The interactive toy designed perfectly for tiny hands
Children rarely have control over the stories they're told. Parents and caregivers may spin a yarn at bedtime. Books from the library and school will walk them through a narrative. Controlling the story, however, is rarely in their small hands. Lunii hopes to change that, with an audio storyteller that lets children create the story they want to hear.
An audio box, designed in France, around the size of a 20th Century transistor radio, Lunii is about $74 (€59.90) toy that entices children to write their own fairy tale.
Children can pick the elements for their story on Lunii, such as where the tale takes placeGearBrain
Spin a story
Children select one of four elements, including whether they want their story to be about Ben, a boy, or Suzanne, a girl, and are then told a short audio story. There's no screen, no app — just a box that tells a tale aloud. Once upon a time we might have called those books, but Lunii is interactive allowing it to tell 48 different variations.
Covered in an aqua colored skin that rubberized so it's easy to hold, Lunii has just five bright yellow dials and knobs — big and chubby enough even for tiny fingers. One knob lets you stop the story, another starts the tale, a third takes you to beginning, a fourth controls the story elements from main character to place, and the fifth controls the volume.
Let's talk about the volume. As a child's toy, that's interactive, Lunii is meant to be held close. The sound that comes from the box doesn't need to be loud, and it's not, even at the highest level. Don't expect Lunii to sound like a Sonos One. Or even an Echo Dot. It doesn't need to tell you the weather as you're getting dressed, but a story to a child before they slumber to sleep.
Buttons on Lunii are round and sized for small childrenGearBrain
Stories are read out loud by two different narrators — a man who tells the stories that feature Suzanne as the main character, and a woman, who tells the stories about Ben. Both who have a British accent. Narration is the main driver, with a few sound effects like crickets and birds chirping and the sound of footsteps.
Besides picking their main character, children can select another character in the story, where they want the story to take place, and an object they want featured as well. These could include a feather, a container of yogurt or a ladder among others. The story can take place in a forest or castle, as just two of the options, and they could meet up with a wolf, a princess or an ogre among other selections. Each choice narrows down the others.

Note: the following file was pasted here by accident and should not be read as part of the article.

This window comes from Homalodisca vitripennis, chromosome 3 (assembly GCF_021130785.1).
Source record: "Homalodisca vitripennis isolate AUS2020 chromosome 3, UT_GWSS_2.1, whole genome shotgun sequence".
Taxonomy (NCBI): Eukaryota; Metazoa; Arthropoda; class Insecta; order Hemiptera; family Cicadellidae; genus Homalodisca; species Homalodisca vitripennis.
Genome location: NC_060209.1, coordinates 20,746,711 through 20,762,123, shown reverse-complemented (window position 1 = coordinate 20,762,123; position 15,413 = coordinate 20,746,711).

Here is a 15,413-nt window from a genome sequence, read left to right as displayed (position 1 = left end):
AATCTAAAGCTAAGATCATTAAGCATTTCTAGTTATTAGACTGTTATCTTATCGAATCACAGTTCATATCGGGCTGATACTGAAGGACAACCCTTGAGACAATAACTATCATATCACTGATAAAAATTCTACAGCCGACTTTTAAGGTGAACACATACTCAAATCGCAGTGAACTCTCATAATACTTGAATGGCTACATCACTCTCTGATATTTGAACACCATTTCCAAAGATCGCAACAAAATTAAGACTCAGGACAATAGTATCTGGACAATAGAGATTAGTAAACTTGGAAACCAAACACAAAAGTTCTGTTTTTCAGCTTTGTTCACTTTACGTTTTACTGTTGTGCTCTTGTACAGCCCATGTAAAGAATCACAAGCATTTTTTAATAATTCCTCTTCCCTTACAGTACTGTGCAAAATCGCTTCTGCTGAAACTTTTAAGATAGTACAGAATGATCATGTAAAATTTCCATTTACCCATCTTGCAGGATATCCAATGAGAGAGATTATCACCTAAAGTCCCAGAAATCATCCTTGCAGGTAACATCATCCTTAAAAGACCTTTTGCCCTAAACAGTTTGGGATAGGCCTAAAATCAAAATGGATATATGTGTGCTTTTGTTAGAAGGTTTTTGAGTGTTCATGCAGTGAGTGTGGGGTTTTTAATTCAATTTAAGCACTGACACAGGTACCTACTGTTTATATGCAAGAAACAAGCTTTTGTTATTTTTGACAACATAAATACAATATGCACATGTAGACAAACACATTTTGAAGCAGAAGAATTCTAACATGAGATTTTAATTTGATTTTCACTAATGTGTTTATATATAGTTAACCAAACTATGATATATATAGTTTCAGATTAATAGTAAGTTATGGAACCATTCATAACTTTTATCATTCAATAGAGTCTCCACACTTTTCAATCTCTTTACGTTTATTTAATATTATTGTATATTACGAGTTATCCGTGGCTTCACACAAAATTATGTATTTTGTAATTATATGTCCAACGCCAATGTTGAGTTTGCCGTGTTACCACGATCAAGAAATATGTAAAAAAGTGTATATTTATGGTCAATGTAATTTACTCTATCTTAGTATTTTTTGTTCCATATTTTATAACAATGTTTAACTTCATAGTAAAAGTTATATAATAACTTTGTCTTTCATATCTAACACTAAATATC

The stories are also short, about two to three minutes, and they're simple, with familiar fairy tale elements that sometimes have a bit of a spin. In one, a wolf is irritated that his kind are always the bad guys.
The story options are shown as pictures — rather than words — so children who aren't reading yet can still interact with LuniiGearBrain
Designed for younger children
Lunii comes with 14 hours of memory, meaning it can hold hundreds of stories. There's a Luniistore where parents can download additional stories for the device, connecting to Mac, Linux and Windows machines through a micro-USB cord, which is included in the box. But to pay for the stories you have to buy them with a virtual currency specific to Lunii called Luns. An additional pack with about 18 stories costs about 1800 Luns, or about $13 — and the instructional manual, which is a PDF, on how to buy these is in French. That's a bit awkward since Google Translate doesn't automatically kick in on a PDF. Just something to keep in mind.
For any one used to the flashing lights and beeps of a mobile device, Lunii is going to seem slow. The stories are pretty simple as well, but Lunii is not designed for adults, nor teens. Young children, from ages 3 to 8, are whom Lunii had in mind when it designed the toy. As children start playing with more technology toys, like virtual reality, there's something nice about one that does little more than spin a story.